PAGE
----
19 Jul Top 5 Tips For a Successful EV Test-Drive
Want to take an electric vehicle out for a spin? Plan ahead to get the most out of your test-drive.
A test-drive is a fun and easy way to get acquainted with EVs and can help solidify your decision to buy. To get the most out of your experience, you’ll want to plan ahead. From finding an EV-savvy salesperson, to confirming the car’s availability the day of your appointment, consider these top five tips for a successful test-drive to get the most out of your experience.
Do your research. If you’re planning on test-driving an EV at a local dealership, call first. You’ll want a dealership where there’s a dedicated EV person. If, when the dealer picks up the phone, you’re put on hold and then transferred several times because they’re not sure who you should talk to, that’s not a great sign. Many dealers these days that sell a good number of EVs have an EV specialist on staff, a person that keeps up with online EV forums and enthusiast groups and knows and understands the technology. This is who you want to help you with your test-drive.
Make an appointment. Pick a day and time that will work for you without having to rush, and confirm the exact EV you want to test-drive is available on the dealer’s lot. Not all dealers carry all electric vehicles. Also, make sure to ask that the vehicle is fully charged when you arrive for your test-drive. A recent Sierra Club secret shopper report found that dealerships hadn’t properly charged their EVs 14% of the time. Call again the morning of your test-drive to confirm the car is on the lot and will be fully charged by the time you arrive.
Know your numbers. Walk into your test-drive with basic information about the vehicle you’ll be driving—its range, the times it takes to charge. This information can be a good conversation starter, and learning more about the vehicle ahead of time will help you ask the salesperson informed questions. Print out some stats or leave an information page open on your smart phone so you have your research on-hand.
Find out if scheduled maintenance is required for the car you’re interested in, and what types of maintenance you should expect. It will help you decide if purchasing a maintenance package makes sense. Some owners have reported somehow winding up with a maintenance package that includes oil changes, an unnecessary feature for EVs.
Understand the perks. By knowing the incentives for buying an EV, you’ll better understand the true cost of the car you’re trying out. EVs are eligible for a federal tax credit of up to $7,500. City and state tax credits, vouchers and rebates are also available across the country. For example, in Colorado, residents get a $5,000 state credit when they buy an EV, taking the total cost of buying an EV down by more than 40% in some cases. For incentives in your state, check out this interactive map.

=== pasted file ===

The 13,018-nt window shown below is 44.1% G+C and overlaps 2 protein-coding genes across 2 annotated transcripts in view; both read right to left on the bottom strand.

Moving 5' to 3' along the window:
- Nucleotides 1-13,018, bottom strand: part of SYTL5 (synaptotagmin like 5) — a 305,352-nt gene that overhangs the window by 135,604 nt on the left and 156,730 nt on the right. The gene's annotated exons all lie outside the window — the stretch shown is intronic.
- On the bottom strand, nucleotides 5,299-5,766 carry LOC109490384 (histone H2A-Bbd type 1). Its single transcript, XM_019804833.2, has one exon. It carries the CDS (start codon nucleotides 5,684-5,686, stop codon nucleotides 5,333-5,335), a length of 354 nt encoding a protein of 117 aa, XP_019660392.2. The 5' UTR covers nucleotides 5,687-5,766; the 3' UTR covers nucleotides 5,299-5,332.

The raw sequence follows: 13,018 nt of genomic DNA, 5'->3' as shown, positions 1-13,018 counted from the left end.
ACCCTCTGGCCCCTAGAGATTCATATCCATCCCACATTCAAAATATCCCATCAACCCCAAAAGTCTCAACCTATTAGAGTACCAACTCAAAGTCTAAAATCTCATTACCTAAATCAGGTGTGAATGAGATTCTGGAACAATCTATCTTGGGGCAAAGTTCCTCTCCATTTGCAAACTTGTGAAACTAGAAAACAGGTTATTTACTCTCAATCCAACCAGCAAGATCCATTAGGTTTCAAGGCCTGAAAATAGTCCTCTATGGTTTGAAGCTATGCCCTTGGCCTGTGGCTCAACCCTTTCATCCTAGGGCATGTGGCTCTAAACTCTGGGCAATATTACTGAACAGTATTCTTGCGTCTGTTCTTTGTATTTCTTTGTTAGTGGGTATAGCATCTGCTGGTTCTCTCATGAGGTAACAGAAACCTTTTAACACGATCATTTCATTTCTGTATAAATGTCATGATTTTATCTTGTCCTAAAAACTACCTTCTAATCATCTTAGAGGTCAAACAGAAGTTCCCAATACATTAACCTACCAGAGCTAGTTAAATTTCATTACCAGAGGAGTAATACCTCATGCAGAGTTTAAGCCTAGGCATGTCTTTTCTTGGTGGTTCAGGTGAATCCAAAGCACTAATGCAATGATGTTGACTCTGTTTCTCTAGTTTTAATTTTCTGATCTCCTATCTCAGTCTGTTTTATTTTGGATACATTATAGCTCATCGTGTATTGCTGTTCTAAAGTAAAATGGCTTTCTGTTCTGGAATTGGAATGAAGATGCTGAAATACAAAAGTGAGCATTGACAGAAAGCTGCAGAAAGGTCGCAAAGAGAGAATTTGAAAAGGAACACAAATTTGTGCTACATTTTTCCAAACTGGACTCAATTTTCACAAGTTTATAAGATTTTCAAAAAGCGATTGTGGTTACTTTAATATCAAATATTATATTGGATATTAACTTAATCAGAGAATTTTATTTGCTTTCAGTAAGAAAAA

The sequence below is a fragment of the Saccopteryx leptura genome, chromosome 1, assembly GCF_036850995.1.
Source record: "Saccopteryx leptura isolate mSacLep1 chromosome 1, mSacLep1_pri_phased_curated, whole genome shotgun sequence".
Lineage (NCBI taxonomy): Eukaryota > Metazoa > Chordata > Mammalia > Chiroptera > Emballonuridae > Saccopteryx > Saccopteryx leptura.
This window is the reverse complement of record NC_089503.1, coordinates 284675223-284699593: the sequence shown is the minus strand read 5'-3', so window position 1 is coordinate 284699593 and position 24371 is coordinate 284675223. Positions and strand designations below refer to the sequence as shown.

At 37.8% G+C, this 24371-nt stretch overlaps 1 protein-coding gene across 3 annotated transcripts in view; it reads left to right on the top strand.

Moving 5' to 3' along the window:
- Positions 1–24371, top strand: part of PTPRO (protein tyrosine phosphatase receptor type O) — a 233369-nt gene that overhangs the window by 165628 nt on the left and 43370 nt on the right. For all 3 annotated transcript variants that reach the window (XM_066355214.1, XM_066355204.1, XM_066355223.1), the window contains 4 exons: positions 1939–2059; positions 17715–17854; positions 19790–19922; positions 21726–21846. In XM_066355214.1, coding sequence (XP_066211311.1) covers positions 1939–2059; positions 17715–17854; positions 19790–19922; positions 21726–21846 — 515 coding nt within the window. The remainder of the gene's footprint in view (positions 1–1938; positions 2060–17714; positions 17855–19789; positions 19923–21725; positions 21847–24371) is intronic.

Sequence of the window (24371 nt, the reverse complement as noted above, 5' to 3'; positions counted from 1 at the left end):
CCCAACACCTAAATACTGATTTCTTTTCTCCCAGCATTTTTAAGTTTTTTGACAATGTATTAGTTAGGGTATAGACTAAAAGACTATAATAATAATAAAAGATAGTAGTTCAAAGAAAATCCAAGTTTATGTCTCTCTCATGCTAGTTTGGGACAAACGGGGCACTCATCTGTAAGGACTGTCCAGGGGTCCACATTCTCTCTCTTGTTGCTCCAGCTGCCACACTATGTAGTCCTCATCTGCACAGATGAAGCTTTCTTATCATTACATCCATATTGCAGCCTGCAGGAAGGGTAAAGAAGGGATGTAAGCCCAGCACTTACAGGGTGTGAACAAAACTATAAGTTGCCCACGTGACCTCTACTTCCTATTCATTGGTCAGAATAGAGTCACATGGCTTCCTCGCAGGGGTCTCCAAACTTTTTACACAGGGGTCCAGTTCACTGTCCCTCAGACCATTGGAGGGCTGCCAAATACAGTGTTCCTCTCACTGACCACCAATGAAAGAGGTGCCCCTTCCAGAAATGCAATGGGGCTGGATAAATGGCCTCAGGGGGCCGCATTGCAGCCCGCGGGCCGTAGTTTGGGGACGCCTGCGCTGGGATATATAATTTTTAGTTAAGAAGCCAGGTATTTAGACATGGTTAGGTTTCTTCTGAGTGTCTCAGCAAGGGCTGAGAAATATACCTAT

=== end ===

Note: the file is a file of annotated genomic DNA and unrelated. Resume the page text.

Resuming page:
Know what to look for. When you test-drive an EV, it’s a good idea to replicate how you’ll be using the vehicle on a daily basis, if possible. Maybe you’re a musician and you cart a keyboard and a guitar with you to work every day. Will they fit in the vehicle? Maybe you have a tall teenager. Will he be able to fit comfortably in the back seat? Or, you have twin babies. Is there space for two car seats in the back seat with room for another passenger in between? Bring your family along, plus any items you’ll regularly have in the car to see if everything fits.
Pay attention as you get into the car. Is it easy for you to get in, or do you have to stoop down to avoid hitting your head? Is there enough space for your body in the driver’s seat? Is it easy to adjust the seat? Play around with the features even before you put the car into drive. Take a look at the dashboard. Are the gauges easy to read? Is it easy to see out of the mirrors? What does the radio sound like? Does the Bluetooth work? If features don’t make sense or aren’t working, ask the salesperson to explain.
Try to test the car in a variety of settings, rather than just zip around the dealership. Take the vehicle on the highway to see how it handles speed. Take it up a hill. Pay attention to how it accelerates and what braking feels like. Consider asking your co-pilot—if you’ve brought someone along for the ride—to take notes on what you like and what you dislike about the vehicle.
Once your test drive is over, if you’re not quite ready to buy, take a night to think it over. Often, a good night’s sleep can help clarify your thinking. Don’t hesitate to follow up with the dealership with any questions or concerns, or to ask to take the EV out for one more spin.
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